Sunday, September 06, 2009

Sunshine Industry

Oman’s manufacturing industry is easy to overlook. “Perhaps we’re better known for our beaches and world-class resorts than we are for our industrial estates,” says Ibtisam Al Faruji, Marketing Director at the Public Establishment for Industrial Estates (PEIE) and organizer of Oman’s annual Smart Manufacturing Conference.

Yet manufacturing brings two important things that most other sectors do not: high-paying jobs and major inward investment. “Manufacturing is the protein that feeds the Omani economy,” smiles Al Faruji.

However, the manufacturing sector right across the world has suffered since the global recession began in December 2007. The US has lost about 11% of its manufacturing jobs, while the Japanese have lost 16% of theirs. Even developing nations lost factory jobs: Brazil has suffered a 20% decline and China has experienced a 15% drop. But according to PEIE’s Marketing Director, Omani manufacturing jobs may be starting to grow again. “We’ve over 600 manufacturers based on PEIE estates and this number is expanding each year. In fact, we’ve seen substantial growth in Sohar, Rusayl and Al Buraimi. And our tenants are working in diverse areas - operating in food production, construction, pharmaceuticals, automotive spare parts, glass, textiles, through to aluminium. Indeed, a large proportion of our tenants are export-driven making them important base industries. It’s this type of industry that attract outside money. Moreover, it’s estimated that every manufacturing job brings in about 2.5 other jobs, such as retail, insurance, IT, real estate and other services.”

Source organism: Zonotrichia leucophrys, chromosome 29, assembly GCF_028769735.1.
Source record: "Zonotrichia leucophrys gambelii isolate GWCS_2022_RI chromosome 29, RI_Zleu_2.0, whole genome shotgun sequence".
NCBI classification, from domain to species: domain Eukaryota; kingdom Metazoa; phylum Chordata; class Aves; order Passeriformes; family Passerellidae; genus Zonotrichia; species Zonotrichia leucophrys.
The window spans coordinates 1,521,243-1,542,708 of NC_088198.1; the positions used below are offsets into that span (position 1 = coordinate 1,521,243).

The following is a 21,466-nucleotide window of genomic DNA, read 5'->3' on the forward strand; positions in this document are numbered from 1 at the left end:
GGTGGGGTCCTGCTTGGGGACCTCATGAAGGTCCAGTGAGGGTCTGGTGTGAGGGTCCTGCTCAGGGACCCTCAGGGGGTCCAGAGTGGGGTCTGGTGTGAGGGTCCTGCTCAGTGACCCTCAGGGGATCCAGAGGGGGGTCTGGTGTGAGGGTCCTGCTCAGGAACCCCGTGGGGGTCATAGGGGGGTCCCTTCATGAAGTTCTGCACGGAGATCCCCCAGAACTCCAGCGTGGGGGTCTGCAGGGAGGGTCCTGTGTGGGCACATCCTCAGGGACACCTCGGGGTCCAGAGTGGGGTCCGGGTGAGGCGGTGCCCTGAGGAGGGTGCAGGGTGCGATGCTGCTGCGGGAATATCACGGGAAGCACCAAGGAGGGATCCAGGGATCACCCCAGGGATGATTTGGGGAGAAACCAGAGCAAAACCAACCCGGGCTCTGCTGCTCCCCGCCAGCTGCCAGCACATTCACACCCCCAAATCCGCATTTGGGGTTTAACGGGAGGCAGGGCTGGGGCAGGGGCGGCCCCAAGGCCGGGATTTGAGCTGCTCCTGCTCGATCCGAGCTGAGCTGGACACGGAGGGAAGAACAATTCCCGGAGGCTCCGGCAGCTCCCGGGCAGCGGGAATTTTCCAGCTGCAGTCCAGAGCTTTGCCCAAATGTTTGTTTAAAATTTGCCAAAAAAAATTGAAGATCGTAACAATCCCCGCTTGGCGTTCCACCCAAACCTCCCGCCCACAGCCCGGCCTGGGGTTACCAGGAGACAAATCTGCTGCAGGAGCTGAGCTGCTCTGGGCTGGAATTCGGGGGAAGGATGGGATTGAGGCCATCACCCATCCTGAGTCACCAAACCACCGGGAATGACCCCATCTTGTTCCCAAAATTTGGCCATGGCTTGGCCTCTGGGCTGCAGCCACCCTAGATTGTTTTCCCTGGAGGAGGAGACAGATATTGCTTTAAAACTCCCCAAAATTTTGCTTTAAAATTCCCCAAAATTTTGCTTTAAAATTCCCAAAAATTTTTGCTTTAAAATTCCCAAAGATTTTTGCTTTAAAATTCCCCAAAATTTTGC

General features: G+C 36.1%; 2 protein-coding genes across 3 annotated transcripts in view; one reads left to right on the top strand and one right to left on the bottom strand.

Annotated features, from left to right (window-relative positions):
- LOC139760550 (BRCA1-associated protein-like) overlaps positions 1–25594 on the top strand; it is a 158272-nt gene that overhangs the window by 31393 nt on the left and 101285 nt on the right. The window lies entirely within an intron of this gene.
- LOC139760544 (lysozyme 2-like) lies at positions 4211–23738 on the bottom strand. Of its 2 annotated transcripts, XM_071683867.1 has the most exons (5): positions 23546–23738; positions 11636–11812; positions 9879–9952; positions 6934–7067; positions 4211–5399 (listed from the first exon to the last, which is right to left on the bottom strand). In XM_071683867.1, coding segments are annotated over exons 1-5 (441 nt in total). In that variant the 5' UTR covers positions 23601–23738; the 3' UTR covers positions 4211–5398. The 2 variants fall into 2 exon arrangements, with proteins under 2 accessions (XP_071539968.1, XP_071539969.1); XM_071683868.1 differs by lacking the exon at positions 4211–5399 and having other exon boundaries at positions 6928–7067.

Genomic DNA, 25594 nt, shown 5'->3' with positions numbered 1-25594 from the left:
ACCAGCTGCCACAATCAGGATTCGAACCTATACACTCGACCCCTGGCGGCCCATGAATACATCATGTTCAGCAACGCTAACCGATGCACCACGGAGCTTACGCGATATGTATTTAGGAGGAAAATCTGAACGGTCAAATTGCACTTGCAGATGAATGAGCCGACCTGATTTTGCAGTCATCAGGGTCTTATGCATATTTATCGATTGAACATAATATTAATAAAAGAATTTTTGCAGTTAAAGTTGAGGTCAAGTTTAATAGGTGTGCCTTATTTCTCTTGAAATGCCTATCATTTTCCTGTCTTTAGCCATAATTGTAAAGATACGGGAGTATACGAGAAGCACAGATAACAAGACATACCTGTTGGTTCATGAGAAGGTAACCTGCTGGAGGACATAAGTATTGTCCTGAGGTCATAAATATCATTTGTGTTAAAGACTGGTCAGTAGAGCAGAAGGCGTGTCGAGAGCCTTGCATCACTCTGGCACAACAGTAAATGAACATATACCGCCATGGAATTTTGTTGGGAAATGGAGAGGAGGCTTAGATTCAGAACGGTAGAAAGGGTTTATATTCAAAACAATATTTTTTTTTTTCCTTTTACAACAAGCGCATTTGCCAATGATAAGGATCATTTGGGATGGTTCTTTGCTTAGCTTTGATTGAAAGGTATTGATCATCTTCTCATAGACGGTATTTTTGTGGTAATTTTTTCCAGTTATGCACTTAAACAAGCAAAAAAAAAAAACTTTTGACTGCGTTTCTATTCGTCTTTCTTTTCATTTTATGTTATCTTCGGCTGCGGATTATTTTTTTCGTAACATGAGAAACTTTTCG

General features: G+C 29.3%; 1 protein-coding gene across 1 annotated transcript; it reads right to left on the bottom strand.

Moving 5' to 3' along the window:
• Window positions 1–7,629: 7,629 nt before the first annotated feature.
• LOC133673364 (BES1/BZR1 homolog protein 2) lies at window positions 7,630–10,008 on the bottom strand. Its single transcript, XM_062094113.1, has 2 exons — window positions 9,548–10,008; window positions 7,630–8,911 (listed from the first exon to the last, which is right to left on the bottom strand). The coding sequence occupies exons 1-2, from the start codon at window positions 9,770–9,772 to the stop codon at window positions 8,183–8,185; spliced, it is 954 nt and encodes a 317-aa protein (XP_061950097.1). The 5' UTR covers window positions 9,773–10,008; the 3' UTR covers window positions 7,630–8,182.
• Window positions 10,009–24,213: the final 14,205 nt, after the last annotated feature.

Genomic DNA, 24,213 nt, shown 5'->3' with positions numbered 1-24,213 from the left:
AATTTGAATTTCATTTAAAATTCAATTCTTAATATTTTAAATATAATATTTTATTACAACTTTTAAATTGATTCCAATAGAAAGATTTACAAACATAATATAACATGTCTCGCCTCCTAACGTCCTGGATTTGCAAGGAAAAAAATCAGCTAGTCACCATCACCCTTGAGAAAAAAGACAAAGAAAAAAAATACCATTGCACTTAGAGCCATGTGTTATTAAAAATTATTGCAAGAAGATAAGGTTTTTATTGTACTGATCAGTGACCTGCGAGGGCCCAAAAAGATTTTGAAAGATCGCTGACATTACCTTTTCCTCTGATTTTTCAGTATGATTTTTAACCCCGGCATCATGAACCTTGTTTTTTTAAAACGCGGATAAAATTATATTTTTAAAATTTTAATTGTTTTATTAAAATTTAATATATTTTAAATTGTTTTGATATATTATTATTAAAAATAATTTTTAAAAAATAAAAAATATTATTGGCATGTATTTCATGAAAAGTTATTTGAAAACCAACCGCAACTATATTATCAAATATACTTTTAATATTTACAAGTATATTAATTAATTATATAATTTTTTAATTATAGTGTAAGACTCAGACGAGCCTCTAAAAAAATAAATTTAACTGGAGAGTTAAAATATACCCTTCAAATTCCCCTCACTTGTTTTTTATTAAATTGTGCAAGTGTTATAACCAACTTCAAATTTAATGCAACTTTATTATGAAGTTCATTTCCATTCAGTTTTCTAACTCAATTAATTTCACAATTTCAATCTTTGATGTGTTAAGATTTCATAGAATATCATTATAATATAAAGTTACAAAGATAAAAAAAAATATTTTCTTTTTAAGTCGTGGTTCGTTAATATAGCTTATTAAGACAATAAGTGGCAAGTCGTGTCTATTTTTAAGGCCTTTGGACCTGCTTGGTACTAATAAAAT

But what does a post-recession manufacturing sector look like? What are the growth areas and opportunities? Nasser Al Rahbi, PEIE’s Media Manager suggests future industries could include solar and renewable-energy manufacturing. He believes that Oman should have an edge because of its abundant sunshine, proximity to the growing Gulf and Indian markets and the high number of engineers graduating from Oman’s universities.

“The key”, Al Rahbi argues, “is to establish synergy, or enough companies making and researching renewables that encourage more companies to join them – creating a critical mass is really important.” He continues: “It's a question about who gets in early, about who builds a concentration. And the big difference in solar and renewables is that not every country can produce a demand like we can. Given the Gulf region’s population growth, the demand for energy and environmental concerns, we’ve a marvelous manufacturing opportunity to exploit renewables and green technology and create jobs for the future.”

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